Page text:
It’s been a lot easier for individuals to just migrate from one job to another without really changing their roles and responsibilities, and if I don’t have the right label on what specific task they’re performing, I can’t look at their career progression, I can’t set a pay scale. What I end up with, compounding over a number of years, is a workforce that looks one way on paper and quite different when I look at what those individuals are doing. Getting a handle on knowing what people do, making sure they’re trained and compensated properly for what they’re doing is what we’re after.
Second, the musical instruments played by the Marine Band, and any other military band, represent a highly mature technology (in fact, the saxophone, invented in 1846, ranks as one of the newest instruments a military band member might play, unless you count the Sousaphone as a new instrument rather than as an evolution of the concert tuba in 1893). When you hire a trumpet player, there are very good standards by which you can judge the quality of musicianship of the individual. When you hire a “cyber warrior” this is very different: exploits that worked a decade ago have been patched, but new zero-day exploits are just waiting to be found. This means even knowing what expertise needs to be “hired” is an immense challenge.
This problem of changing technology leading to changing work roles leading to changing personnel needs is very real, right now for the Marine Corps IT workforce. It is a problem that the Marine Band does not have to deal with as part of its talent management activities. The reason that Army Cyber has built its forces on “operational TDAs” is that a TDA (table of distribution and allowances) is a much easier document to modify than an MTOE (modified table of organization and equipment), and cyber operations require more flexibility to address the changing terrain in cyberspace. An artillery unit can fire a 155-millimeter round made decades ago, and a sapper company can utilize explosives manufactured decades ago, but a cyber operation cannot rely on decades-old code or equipment and be successful in implementing combat power through cyberspace. In ten years the Marine Band will look like it does today, but I doubt anyone is willing to make the same prediction for cyber mission force structures.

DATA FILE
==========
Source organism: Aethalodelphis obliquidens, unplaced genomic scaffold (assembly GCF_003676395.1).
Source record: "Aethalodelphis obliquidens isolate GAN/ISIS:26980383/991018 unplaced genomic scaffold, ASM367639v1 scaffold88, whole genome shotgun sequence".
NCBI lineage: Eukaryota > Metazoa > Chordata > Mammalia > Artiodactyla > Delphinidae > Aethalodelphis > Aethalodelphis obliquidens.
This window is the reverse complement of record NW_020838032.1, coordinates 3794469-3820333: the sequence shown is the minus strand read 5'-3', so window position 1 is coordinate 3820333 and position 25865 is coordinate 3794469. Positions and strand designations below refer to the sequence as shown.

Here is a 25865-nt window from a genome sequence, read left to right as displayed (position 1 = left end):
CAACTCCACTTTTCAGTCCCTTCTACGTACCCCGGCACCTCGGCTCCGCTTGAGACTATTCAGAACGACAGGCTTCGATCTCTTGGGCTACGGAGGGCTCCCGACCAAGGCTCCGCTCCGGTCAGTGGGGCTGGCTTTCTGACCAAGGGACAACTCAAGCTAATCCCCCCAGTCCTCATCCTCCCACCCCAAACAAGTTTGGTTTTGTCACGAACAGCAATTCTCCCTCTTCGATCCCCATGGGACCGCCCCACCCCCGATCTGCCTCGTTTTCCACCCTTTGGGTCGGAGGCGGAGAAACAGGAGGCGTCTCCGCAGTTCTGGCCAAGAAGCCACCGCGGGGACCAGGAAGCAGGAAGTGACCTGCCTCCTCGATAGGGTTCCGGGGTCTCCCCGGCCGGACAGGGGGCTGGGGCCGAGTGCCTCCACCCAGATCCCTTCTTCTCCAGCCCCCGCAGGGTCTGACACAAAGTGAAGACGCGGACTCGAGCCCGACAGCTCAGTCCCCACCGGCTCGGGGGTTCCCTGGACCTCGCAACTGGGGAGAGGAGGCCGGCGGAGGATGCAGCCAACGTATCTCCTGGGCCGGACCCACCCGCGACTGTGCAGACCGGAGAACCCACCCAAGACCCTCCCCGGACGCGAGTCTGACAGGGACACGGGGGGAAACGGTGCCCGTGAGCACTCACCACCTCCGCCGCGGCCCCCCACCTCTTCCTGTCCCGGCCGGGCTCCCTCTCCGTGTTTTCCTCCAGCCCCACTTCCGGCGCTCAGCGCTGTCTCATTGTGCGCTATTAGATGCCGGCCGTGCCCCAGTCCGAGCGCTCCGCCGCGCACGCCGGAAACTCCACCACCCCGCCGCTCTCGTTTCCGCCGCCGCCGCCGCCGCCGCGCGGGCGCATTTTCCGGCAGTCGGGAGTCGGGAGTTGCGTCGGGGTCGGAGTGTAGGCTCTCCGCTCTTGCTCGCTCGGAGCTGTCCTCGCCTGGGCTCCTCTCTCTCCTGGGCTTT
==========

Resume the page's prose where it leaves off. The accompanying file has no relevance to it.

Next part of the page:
Even if the Marine Band’s members were expected to handle a much broader range of skills and constantly learn new technologies (e.g., trumpet today, trombone tomorrow), we don’t expect them to be aware of the impacts of their actions under multiple legal authorities. But we do expect our cyber warriors to be very cognizant of the murky definitions between operational authorities; the uniformed services operate under Title 10 of the US Code, while the intelligence community operates under Title 50, and both will continue to be key players in cyber operations.
Where I do agree with Mr. Bracknell is that if we do need to attract cyber talent, bringing them in along a separate training and utilization track is a perfectly fine answer. The Army’s aviation branch has had “High School to Flight School” and the Army Medical Department has used direct commissioning to fill in key skillsets to deliver military medicine. It is highly likely that we will keep a specialized recruitment and training pathway as an option for cyber warriors destined for strategic and operational units that don’t deploy as a part of the “right mix” of options to meet the needs of the force. However that answer alone doesn’t get us to the fully integrated cyber capability we will increasingly need down to the tactical edge. So we will continue to require standardized military training to teach the skills necessary to support high-intensity conflict. Some of our cyber warriors will inevitably need to be warriors.
Capt. James Armstrong is an electronic warfare officer assigned to Fort Gordon, Georgia. The views expressed in this article are those of the author and do not reflect the official policy or position of the Department of the Army, Department of Defense, or the US government.
Image credit: J.M. Eddins Jr., US Air Force